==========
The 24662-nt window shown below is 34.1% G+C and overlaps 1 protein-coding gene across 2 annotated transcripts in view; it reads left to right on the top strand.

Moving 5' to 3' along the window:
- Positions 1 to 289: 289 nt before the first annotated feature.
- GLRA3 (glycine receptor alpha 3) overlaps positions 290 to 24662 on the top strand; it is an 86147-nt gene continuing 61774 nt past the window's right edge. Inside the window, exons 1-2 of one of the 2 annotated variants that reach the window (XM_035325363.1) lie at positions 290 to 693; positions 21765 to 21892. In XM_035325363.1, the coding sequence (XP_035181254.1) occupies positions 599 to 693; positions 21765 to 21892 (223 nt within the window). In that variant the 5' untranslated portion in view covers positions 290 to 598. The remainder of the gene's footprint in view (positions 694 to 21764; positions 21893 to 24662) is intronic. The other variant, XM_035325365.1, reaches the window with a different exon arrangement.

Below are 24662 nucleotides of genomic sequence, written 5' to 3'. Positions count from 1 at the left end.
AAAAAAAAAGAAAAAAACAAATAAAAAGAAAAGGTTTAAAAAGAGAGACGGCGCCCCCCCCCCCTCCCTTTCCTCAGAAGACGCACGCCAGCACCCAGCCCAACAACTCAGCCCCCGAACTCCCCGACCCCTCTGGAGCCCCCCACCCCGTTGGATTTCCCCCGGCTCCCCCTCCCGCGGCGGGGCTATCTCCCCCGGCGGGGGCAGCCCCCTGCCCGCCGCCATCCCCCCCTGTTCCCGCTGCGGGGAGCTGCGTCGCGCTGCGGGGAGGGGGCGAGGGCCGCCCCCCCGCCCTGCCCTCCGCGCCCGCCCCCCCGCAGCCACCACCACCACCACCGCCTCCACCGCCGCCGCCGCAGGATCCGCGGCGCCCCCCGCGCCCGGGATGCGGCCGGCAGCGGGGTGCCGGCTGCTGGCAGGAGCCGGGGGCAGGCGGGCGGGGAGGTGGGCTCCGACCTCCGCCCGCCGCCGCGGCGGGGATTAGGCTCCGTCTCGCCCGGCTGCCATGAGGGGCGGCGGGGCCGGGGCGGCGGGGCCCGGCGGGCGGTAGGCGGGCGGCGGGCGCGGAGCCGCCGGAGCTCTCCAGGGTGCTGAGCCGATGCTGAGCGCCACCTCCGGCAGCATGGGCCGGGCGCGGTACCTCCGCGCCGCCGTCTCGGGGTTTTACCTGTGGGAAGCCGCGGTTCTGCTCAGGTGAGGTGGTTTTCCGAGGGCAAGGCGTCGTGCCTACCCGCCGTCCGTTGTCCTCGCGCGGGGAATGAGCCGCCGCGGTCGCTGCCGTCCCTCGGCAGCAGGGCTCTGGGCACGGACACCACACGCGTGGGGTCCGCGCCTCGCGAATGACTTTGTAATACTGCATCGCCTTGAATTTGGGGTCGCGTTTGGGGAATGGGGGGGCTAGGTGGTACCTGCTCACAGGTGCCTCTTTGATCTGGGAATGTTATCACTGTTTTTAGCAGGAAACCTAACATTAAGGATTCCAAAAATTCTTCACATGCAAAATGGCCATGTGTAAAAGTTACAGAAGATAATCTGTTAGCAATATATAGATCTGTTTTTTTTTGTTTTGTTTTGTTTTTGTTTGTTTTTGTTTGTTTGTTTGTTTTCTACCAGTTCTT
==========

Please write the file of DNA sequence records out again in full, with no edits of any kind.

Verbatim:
The 24662-nt window shown below is 34.1% G+C and overlaps 1 protein-coding gene across 2 annotated transcripts in view; it reads left to right on the top strand.

Moving 5' to 3' along the window:
- Positions 1 to 289: 289 nt before the first annotated feature.
- GLRA3 (glycine receptor alpha 3) overlaps positions 290 to 24662 on the top strand; it is an 86147-nt gene continuing 61774 nt past the window's right edge. Inside the window, exons 1-2 of one of the 2 annotated variants that reach the window (XM_035325363.1) lie at positions 290 to 693; positions 21765 to 21892. In XM_035325363.1, the coding sequence (XP_035181254.1) occupies positions 599 to 693; positions 21765 to 21892 (223 nt within the window). In that variant the 5' untranslated portion in view covers positions 290 to 598. The remainder of the gene's footprint in view (positions 694 to 21764; positions 21893 to 24662) is intronic. The other variant, XM_035325365.1, reaches the window with a different exon arrangement.

Below are 24662 nucleotides of genomic sequence, written 5' to 3'. Positions count from 1 at the left end.
AAAAAAAAAGAAAAAAACAAATAAAAAGAAAAGGTTTAAAAAGAGAGACGGCGCCCCCCCCCCCTCCCTTTCCTCAGAAGACGCACGCCAGCACCCAGCCCAACAACTCAGCCCCCGAACTCCCCGACCCCTCTGGAGCCCCCCACCCCGTTGGATTTCCCCCGGCTCCCCCTCCCGCGGCGGGGCTATCTCCCCCGGCGGGGGCAGCCCCCTGCCCGCCGCCATCCCCCCCTGTTCCCGCTGCGGGGAGCTGCGTCGCGCTGCGGGGAGGGGGCGAGGGCCGCCCCCCCGCCCTGCCCTCCGCGCCCGCCCCCCCGCAGCCACCACCACCACCACCGCCTCCACCGCCGCCGCCGCAGGATCCGCGGCGCCCCCCGCGCCCGGGATGCGGCCGGCAGCGGGGTGCCGGCTGCTGGCAGGAGCCGGGGGCAGGCGGGCGGGGAGGTGGGCTCCGACCTCCGCCCGCCGCCGCGGCGGGGATTAGGCTCCGTCTCGCCCGGCTGCCATGAGGGGCGGCGGGGCCGGGGCGGCGGGGCCCGGCGGGCGGTAGGCGGGCGGCGGGCGCGGAGCCGCCGGAGCTCTCCAGGGTGCTGAGCCGATGCTGAGCGCCACCTCCGGCAGCATGGGCCGGGCGCGGTACCTCCGCGCCGCCGTCTCGGGGTTTTACCTGTGGGAAGCCGCGGTTCTGCTCAGGTGAGGTGGTTTTCCGAGGGCAAGGCGTCGTGCCTACCCGCCGTCCGTTGTCCTCGCGCGGGGAATGAGCCGCCGCGGTCGCTGCCGTCCCTCGGCAGCAGGGCTCTGGGCACGGACACCACACGCGTGGGGTCCGCGCCTCGCGAATGACTTTGTAATACTGCATCGCCTTGAATTTGGGGTCGCGTTTGGGGAATGGGGGGGCTAGGTGGTACCTGCTCACAGGTGCCTCTTTGATCTGGGAATGTTATCACTGTTTTTAGCAGGAAACCTAACATTAAGGATTCCAAAAATTCTTCACATGCAAAATGGCCATGTGTAAAAGTTACAGAAGATAATCTGTTAGCAATATATAGATCTGTTTTTTTTTGTTTTGTTTTGTTTTTGTTTGTTTTTGTTTGTTTGTTTGTTTTCTACCAGTTCTT